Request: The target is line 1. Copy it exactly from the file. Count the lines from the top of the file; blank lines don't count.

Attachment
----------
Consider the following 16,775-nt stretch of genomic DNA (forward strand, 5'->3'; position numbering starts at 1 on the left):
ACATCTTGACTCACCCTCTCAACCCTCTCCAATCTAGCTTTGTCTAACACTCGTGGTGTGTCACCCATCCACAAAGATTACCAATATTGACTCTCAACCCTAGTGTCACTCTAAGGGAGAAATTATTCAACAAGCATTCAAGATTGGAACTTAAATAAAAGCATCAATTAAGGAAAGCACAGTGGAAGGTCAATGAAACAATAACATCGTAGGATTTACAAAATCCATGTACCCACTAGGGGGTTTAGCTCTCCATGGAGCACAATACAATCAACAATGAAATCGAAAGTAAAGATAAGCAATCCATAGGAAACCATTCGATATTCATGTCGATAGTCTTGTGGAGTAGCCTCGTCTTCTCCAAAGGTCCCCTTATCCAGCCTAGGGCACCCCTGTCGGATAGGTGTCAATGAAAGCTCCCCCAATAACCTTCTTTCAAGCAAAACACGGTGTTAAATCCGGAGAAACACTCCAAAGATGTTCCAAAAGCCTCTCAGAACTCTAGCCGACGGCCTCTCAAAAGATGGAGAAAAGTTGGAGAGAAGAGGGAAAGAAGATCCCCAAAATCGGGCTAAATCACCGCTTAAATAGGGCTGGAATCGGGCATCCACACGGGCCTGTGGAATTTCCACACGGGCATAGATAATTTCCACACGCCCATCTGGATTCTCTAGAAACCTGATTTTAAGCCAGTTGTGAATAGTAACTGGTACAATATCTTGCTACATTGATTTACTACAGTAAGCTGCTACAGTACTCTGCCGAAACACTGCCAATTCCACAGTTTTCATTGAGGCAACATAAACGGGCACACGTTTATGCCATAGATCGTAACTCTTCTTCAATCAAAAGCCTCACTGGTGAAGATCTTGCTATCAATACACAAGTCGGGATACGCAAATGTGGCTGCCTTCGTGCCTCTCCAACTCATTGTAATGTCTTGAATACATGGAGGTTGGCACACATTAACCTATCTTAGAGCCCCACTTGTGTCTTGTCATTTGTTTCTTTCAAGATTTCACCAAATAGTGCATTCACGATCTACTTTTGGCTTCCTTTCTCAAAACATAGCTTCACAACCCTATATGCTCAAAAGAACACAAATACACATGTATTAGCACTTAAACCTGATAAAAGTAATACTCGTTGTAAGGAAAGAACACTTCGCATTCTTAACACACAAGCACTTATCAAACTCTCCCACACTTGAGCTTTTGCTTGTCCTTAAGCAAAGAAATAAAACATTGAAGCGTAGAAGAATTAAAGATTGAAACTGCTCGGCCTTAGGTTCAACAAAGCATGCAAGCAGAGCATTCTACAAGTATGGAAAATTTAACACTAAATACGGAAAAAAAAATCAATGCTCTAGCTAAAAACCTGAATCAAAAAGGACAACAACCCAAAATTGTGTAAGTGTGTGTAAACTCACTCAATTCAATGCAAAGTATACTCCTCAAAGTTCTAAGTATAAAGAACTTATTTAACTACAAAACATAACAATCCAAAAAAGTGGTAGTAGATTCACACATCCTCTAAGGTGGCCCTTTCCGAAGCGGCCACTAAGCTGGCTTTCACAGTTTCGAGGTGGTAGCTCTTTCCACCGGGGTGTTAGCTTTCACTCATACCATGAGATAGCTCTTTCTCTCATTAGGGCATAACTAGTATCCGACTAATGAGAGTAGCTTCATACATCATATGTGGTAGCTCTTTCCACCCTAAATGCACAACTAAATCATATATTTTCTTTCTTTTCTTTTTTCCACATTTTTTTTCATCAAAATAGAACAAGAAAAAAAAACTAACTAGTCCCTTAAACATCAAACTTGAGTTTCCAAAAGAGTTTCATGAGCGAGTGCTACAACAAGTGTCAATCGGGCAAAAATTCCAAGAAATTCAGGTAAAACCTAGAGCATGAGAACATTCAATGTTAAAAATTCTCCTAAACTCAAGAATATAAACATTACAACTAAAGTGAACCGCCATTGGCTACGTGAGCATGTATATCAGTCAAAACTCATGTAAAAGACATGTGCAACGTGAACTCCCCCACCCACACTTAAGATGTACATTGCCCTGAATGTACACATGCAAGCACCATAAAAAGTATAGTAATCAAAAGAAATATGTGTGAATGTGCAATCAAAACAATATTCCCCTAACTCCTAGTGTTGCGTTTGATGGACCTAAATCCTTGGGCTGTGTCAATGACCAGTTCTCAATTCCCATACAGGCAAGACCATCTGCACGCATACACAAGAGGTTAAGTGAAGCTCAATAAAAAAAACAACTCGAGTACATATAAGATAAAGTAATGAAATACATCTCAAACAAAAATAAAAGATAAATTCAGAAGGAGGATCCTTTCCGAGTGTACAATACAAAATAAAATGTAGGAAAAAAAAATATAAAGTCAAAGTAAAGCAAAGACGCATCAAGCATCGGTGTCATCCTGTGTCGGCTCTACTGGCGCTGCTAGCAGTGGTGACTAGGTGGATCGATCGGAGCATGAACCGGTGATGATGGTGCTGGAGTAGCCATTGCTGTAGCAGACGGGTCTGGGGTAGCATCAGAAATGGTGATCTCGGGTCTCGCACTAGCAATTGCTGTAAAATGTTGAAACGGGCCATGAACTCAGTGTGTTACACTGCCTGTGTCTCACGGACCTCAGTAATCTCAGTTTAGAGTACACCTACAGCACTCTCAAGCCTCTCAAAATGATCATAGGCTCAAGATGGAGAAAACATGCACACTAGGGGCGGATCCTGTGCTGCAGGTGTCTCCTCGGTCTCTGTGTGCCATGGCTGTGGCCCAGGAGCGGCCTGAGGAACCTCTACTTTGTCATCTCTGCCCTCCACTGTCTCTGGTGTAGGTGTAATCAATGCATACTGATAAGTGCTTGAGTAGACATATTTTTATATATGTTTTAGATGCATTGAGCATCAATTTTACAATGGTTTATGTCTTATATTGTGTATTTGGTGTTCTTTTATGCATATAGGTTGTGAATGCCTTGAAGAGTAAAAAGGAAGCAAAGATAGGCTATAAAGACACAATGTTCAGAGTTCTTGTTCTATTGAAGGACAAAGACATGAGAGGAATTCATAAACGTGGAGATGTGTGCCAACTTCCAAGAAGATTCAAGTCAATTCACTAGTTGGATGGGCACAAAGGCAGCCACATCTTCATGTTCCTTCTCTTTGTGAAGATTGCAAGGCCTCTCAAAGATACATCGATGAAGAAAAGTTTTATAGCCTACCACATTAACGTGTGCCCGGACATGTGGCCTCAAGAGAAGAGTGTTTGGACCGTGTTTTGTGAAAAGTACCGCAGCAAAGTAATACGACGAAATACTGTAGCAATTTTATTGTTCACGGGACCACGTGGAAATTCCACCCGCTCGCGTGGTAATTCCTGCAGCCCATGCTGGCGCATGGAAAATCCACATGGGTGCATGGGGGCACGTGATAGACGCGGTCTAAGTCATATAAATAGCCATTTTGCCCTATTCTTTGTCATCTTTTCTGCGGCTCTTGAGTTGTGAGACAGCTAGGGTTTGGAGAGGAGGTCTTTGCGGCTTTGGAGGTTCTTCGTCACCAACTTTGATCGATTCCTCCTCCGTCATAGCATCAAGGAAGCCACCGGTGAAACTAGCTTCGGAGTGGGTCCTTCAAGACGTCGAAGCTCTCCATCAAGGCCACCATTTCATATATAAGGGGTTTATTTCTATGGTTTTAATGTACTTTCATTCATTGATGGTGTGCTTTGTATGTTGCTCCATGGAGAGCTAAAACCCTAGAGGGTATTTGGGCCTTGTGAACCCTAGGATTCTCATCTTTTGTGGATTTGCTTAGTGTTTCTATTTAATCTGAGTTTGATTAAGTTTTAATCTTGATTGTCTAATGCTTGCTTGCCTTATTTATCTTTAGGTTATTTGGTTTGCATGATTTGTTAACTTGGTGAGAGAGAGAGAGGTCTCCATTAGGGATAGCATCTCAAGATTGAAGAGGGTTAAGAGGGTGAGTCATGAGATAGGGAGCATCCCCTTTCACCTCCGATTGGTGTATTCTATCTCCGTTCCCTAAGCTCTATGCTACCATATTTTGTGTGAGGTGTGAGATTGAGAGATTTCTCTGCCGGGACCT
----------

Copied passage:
Consider the following 16,775-nt stretch of genomic DNA (forward strand, 5'->3'; position numbering starts at 1 on the left):